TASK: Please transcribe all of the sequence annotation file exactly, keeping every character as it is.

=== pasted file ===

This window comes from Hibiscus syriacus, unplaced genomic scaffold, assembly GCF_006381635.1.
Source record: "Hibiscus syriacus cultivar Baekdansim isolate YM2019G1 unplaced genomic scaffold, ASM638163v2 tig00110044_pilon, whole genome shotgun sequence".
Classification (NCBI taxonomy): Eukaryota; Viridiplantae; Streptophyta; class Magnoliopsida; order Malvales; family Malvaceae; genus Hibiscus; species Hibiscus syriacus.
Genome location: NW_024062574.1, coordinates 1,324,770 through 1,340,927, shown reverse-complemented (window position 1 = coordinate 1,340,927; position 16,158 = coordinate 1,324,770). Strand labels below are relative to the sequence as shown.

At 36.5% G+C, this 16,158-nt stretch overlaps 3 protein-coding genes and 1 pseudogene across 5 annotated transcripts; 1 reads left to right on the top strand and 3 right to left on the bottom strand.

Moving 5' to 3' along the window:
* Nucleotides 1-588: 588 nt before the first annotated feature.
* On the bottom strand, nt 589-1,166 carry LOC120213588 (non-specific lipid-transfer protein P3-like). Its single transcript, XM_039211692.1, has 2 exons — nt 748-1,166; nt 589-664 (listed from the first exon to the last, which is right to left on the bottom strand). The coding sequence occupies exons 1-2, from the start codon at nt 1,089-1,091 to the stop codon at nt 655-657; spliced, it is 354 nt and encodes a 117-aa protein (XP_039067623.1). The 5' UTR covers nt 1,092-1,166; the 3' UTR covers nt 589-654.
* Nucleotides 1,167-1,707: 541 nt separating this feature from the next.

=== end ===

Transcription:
This window comes from Hibiscus syriacus, unplaced genomic scaffold, assembly GCF_006381635.1.
Source record: "Hibiscus syriacus cultivar Baekdansim isolate YM2019G1 unplaced genomic scaffold, ASM638163v2 tig00110044_pilon, whole genome shotgun sequence".
Classification (NCBI taxonomy): Eukaryota; Viridiplantae; Streptophyta; class Magnoliopsida; order Malvales; family Malvaceae; genus Hibiscus; species Hibiscus syriacus.
Genome location: NW_024062574.1, coordinates 1,324,770 through 1,340,927, shown reverse-complemented (window position 1 = coordinate 1,340,927; position 16,158 = coordinate 1,324,770). Strand labels below are relative to the sequence as shown.

At 36.5% G+C, this 16,158-nt stretch overlaps 3 protein-coding genes and 1 pseudogene across 5 annotated transcripts; 1 reads left to right on the top strand and 3 right to left on the bottom strand.

Moving 5' to 3' along the window:
* Nucleotides 1-588: 588 nt before the first annotated feature.
* On the bottom strand, nt 589-1,166 carry LOC120213588 (non-specific lipid-transfer protein P3-like). Its single transcript, XM_039211692.1, has 2 exons — nt 748-1,166; nt 589-664 (listed from the first exon to the last, which is right to left on the bottom strand). The coding sequence occupies exons 1-2, from the start codon at nt 1,089-1,091 to the stop codon at nt 655-657; spliced, it is 354 nt and encodes a 117-aa protein (XP_039067623.1). The 5' UTR covers nt 1,092-1,166; the 3' UTR covers nt 589-654.
* Nucleotides 1,167-1,707: 541 nt separating this feature from the next.